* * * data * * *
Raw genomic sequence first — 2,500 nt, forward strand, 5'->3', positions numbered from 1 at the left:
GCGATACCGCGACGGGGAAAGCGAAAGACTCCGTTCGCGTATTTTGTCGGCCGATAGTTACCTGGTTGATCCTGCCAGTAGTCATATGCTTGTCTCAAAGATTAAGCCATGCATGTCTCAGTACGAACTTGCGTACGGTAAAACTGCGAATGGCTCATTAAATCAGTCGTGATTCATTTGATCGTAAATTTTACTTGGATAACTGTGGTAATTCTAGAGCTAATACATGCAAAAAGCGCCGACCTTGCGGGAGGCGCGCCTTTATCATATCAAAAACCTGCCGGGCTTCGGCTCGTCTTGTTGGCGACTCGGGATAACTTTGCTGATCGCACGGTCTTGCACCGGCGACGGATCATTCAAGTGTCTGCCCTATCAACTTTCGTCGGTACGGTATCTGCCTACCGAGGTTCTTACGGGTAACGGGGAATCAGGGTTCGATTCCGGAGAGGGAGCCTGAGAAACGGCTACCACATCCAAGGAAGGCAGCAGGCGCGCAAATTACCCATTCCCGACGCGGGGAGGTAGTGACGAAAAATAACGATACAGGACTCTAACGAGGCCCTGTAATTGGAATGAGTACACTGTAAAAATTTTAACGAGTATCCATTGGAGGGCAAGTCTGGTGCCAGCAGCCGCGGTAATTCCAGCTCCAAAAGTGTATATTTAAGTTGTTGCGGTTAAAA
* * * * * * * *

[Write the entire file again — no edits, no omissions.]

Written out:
Raw genomic sequence first — 2,500 nt, forward strand, 5'->3', positions numbered from 1 at the left:
GCGATACCGCGACGGGGAAAGCGAAAGACTCCGTTCGCGTATTTTGTCGGCCGATAGTTACCTGGTTGATCCTGCCAGTAGTCATATGCTTGTCTCAAAGATTAAGCCATGCATGTCTCAGTACGAACTTGCGTACGGTAAAACTGCGAATGGCTCATTAAATCAGTCGTGATTCATTTGATCGTAAATTTTACTTGGATAACTGTGGTAATTCTAGAGCTAATACATGCAAAAAGCGCCGACCTTGCGGGAGGCGCGCCTTTATCATATCAAAAACCTGCCGGGCTTCGGCTCGTCTTGTTGGCGACTCGGGATAACTTTGCTGATCGCACGGTCTTGCACCGGCGACGGATCATTCAAGTGTCTGCCCTATCAACTTTCGTCGGTACGGTATCTGCCTACCGAGGTTCTTACGGGTAACGGGGAATCAGGGTTCGATTCCGGAGAGGGAGCCTGAGAAACGGCTACCACATCCAAGGAAGGCAGCAGGCGCGCAAATTACCCATTCCCGACGCGGGGAGGTAGTGACGAAAAATAACGATACAGGACTCTAACGAGGCCCTGTAATTGGAATGAGTACACTGTAAAAATTTTAACGAGTATCCATTGGAGGGCAAGTCTGGTGCCAGCAGCCGCGGTAATTCCAGCTCCAAAAGTGTATATTTAAGTTGTTGCGGTTAAAA